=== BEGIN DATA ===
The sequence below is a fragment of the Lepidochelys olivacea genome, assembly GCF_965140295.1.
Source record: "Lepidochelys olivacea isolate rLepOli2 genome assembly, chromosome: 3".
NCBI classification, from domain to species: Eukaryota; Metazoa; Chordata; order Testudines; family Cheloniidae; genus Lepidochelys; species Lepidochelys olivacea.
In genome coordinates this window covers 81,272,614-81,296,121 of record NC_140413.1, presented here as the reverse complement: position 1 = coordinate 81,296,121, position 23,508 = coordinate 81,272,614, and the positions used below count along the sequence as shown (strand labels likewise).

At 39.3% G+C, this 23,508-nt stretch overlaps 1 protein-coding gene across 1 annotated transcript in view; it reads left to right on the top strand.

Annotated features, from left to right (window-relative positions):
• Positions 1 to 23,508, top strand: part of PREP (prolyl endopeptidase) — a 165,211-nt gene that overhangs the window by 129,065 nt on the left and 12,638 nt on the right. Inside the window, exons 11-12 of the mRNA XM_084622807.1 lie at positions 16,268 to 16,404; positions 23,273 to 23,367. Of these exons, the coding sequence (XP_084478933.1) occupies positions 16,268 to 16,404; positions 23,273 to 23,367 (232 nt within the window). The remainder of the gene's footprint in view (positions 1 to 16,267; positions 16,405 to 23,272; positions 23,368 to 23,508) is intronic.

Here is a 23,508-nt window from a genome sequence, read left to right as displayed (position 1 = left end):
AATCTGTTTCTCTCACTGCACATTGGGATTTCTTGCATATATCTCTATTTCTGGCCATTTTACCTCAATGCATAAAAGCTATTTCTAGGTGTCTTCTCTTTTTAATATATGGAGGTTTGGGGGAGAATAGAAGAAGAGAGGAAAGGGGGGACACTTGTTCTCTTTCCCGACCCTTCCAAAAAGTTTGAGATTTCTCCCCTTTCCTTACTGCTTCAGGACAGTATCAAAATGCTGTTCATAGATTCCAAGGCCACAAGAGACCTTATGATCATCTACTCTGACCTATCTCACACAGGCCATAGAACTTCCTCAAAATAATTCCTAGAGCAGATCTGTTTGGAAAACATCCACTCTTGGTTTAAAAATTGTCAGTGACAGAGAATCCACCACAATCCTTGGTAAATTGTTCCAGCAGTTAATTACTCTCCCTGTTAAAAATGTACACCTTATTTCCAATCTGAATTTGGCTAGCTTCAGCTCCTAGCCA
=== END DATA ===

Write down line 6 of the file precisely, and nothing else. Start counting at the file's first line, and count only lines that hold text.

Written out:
Annotated features, from left to right (window-relative positions):